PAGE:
The chemical in cannabis that produces a high may help to combat the spread of cancer, research suggests.
Cannabis has several medical applications
Scientists have discovered the active ingredient, delta-9-tetrahydrocannibol can block the spread of gamma herpes viruses.
The viruses are linked to an increased risk of the cancers Kaposis sarcoma, Burkitts lymphoma and Hodgkins disease.
The research, by the University of South Florida, is published in the online journal BMC Medicine.
Gamma herpes viruses are different from the herpes simplex viruses responsible for cold sores and genital herpes.
Among those that have been associated with an increased risk of cancer is Kaposis Sarcoma Associated Herpes Virus.
Once infected, it is almost impossible to get rid of the virus as it lies dormant for long periods within white blood cells.
However, the virus can snap back into action, and suddenly begin to replicate itself, bursting out of the cells to infect others. Once a cell has been infected the chances that it will become cancerous are increased.
The South Florida team found that this sudden reactivation was prevented if infected cells were grown in the presence of THC.
Cells infected with a mouse gamma herpes virus normally died when the virus
reactivated. But they survived when cultured with the cannabinoid compound, and thus the spread of the virus - and the potential spread of cancer - was blocked.
The researchers were able to show that THC specifically blocked the gamma herpes viruses - it had no impact at all on the cold sore virus herpes simplex-1.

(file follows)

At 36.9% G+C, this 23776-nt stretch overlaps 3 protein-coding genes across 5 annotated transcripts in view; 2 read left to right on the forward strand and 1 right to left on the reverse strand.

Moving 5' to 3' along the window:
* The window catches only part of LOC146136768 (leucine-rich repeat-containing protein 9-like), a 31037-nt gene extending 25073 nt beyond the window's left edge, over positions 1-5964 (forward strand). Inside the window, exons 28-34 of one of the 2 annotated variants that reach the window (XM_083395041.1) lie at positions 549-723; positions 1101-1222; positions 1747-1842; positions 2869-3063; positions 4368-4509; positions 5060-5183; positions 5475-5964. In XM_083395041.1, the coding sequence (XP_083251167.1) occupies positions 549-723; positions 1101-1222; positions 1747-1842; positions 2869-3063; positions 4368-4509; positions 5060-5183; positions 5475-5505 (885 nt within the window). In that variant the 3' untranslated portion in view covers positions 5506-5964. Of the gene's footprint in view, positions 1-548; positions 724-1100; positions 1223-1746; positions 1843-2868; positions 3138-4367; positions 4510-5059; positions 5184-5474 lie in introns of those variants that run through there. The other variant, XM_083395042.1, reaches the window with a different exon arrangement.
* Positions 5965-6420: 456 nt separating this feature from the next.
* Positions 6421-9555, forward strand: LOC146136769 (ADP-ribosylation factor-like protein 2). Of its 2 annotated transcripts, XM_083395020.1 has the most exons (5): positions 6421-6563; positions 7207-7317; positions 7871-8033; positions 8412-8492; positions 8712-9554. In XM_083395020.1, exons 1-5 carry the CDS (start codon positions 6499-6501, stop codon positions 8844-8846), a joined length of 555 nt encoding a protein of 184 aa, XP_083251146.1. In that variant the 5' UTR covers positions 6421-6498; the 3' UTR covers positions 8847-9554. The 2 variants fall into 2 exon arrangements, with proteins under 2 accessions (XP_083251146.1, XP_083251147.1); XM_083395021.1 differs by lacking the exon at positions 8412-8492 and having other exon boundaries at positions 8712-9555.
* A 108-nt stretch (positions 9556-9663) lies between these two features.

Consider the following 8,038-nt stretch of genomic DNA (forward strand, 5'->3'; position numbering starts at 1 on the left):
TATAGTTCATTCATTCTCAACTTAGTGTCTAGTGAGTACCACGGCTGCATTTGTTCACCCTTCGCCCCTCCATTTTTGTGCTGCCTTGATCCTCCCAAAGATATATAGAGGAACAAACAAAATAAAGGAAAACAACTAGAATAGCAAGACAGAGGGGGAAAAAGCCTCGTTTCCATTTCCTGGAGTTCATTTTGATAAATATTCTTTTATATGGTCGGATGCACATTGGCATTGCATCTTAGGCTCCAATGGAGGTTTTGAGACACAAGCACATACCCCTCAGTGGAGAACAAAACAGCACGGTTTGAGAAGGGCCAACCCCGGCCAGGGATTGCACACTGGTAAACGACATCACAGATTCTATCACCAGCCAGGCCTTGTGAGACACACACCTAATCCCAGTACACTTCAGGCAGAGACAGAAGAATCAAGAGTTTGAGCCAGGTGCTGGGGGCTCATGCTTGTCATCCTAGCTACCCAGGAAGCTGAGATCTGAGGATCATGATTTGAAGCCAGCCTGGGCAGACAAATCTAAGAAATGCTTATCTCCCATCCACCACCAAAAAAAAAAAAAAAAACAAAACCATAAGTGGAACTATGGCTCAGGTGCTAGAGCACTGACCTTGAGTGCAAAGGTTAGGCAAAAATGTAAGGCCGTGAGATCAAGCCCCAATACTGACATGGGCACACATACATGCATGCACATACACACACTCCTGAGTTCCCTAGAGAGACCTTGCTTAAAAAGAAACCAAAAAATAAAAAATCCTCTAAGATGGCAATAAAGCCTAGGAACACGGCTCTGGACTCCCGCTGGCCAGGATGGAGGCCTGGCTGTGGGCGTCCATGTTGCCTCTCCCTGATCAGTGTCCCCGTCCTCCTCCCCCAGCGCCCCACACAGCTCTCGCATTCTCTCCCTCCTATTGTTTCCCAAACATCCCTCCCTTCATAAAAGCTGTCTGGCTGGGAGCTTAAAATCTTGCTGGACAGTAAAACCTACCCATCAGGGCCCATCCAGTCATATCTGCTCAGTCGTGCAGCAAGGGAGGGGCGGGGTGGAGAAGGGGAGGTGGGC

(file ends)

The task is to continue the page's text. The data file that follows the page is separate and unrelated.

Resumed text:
They hope their findings will lead to the development of new drugs to neutralise the threat of the viruses.
However, lead researcher Dr Peter Medveczky said more work was needed, and stressed that it would not be sensible for people with cancers associated with gamma herpes viruses to start smoking cannabis.
He said THC was known to suppress the immune system - which could do more harm than good to patients whose immune system was often already weakened.
Dr Medveczky believes THC blocks replication of the gamma herpes viruses by targeting a gene they all carry called ORF50.
A spokesperson for Cancer Research UK warned that the results should be treated with caution.
"These are very preliminary results and it is far too early to say whether the findings will lead to practical strategies for preventing and treating cancer."